Ballmer interview turns communication upside down

Watching Robert Scoble’s video interview with Microsoft CEO Steve Ballmer is the confirmation for me that formal, pre-planned and carefully-controlled organizational communication has now reached an evolutionary end point.

Traditionally, planning and managing communication in organizations is a function managed by people skilled in particular areas of communication (corporate, marketing, PR, investor, internal, etc). So planning and doing an interview like this would typically involve quite a few people in different functions, all of whom would participate in arriving at a decision about it.

Yet an interview like this one turns much of the traditional approach to communication – and, indeed, the traditional communication function – upside down.

Here we have Robert Scoble (who’s not part of a formal and traditional communication function) who can set up an interview with the CEO that’s highly informal and unstructured, discuss topics that would be carefully pre-planned and controlled – scripted, even – in a typical company, and then immediately publish the resulting video on a public website for all the world to see. That includes employees.

While Microsoft may not (yet) be typical of the average company in terms of its sheer openness and transparency – meaning that most companies would be unlikely to bare all, so to speak, in this way – an interview like this is a tremendous example of some new and different thinking that can be employed alongside traditional thinking. And I’m not suggesting that, in this example, Robert just went ahead and did the interview without consultation with, let’s say, the formal communication structure in Microsoft.

If I were a communicator at Microsoft, I’d want to find out what different people think about this video interview. While you could do that through informal means like quick surveys and just asking people, I’d want to measure it a bit more formally and see how it’s perceived in the context of overall (yes, formal) communication.

However it was planned and whatever the objectives are that it will try and achieve, it’s a great example. It also gives you some sense of Ballmer the person in a far more authentic way than the dry and formal bio you see on the Microsoft website.

Anyway, watch the video and see what you think of it. You can also read a transcript.

Technical note re video still image

The image of Ballmer you see above is a frame from the video. Trying to capture a still image from the video proved to be very tricky indeed using the screen capture programs I tried (Paint Shop Pro 8, Snag-It and HyperSnap DX 5, and even the printscreen function in Windows XP). In each case, all I got was a solid black object.

I figured it must be something to do with things like video layers, codecs and even needing hardware like a video capture card. Reading a paper on video capture in the Windows XP Resource Kits helped me understand things a bit more but not find an easy solution. All I wanted to do was quickly capture a still image from this video, not deeply understand all the technical stuff about it.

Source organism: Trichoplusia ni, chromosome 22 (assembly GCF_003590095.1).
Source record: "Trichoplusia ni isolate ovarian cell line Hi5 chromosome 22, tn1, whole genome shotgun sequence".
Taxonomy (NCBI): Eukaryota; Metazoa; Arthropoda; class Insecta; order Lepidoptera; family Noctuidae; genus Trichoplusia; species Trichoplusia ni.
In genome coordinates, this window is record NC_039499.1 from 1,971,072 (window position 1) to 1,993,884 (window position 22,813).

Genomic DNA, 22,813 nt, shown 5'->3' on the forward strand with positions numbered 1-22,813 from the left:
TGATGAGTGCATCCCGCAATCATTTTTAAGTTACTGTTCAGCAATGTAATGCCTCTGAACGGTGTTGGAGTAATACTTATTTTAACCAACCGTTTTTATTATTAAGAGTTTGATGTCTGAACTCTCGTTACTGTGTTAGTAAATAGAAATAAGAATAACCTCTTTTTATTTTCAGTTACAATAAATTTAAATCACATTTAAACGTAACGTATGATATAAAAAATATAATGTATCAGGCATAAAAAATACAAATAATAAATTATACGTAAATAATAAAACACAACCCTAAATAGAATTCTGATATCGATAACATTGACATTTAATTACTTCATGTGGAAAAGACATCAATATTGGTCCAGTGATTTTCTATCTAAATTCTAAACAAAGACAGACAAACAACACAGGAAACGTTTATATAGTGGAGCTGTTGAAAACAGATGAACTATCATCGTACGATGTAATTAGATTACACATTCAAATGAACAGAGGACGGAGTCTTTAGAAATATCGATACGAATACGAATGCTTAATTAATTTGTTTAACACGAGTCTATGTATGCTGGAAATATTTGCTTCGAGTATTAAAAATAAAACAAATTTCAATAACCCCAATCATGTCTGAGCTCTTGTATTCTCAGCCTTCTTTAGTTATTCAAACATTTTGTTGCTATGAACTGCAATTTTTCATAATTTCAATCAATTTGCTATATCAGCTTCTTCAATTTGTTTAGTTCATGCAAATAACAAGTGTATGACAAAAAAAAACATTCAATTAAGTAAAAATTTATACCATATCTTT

Then I found TopazMoment. What a terrific program! All I did was download it, install it, open the video in it and capture a still image. That’s it. If I needed to do this a lot, I would buy this program. Free to try for 30 days then $39.99.

9 thoughts on “Ballmer interview turns communication upside down

  1. Ballmer interview turns communication upside down

    We found this blog entry very interesting so we’ve added a Trackback to it on our site.

  2. I guess this is one place Macs have it over Windows. I watched the video, launched the default screen capture utility, and captured the same image with no problem. I remain a Windows devotee, but I do have to say: How ’bout that?

  3. Neville,
    Here’s a solution for you screencapture problem. It did work for me.
    Open Windows Media Player. Click Tools -> Options.
    Choose tab Performance
    Click Advanced
    There’s an option Use Overlays
    Unmark this option
    Click Ok
    Click Ok
    That’s it.
    Printscreen works perfect on my system after this change.

  4. Communication upside down

    Neville Hobson: Watching Robert Scoble’s video interview with Microsoft CEO Steve Ballmer is the confirmation for me that formal, pre-planned and carefully-controlled organizational communication has now reached an evolutionary end point.

  5. The Informal Ballmer

    Neville Hobson at NevOn points to a video interview that Robert Scoble did with Microsoft CEO Steve Ballmer. Scoble is a well-known blogger – and on the evangelism team at Microsoft. Hobson predicts the end of the …formal, pre-planned and

  6. I agree channel 9 is an awesome communication tool but thought the Steve Balmer interview was one of the weakest things I’ve seen on it. Compare it to the recent interviews with product teams for Office XML, MSN Virtual Earth or earlier ones on Flight Sim and Windows Automotive and you see a real communication revolution. To me Steve’s interview was “corp-speak” repackaged. The product guys show real passion.

  7. Interesting view, Robin. I’ve alos watched a nunber of those other video interviews you mention. I agree, they’re good.
    But I didn’t think Steve Ballmer’s interview was ‘corp-speak’ at all. It seemed pretty natural to me. A good example of spontaneity, informality and genuineness.

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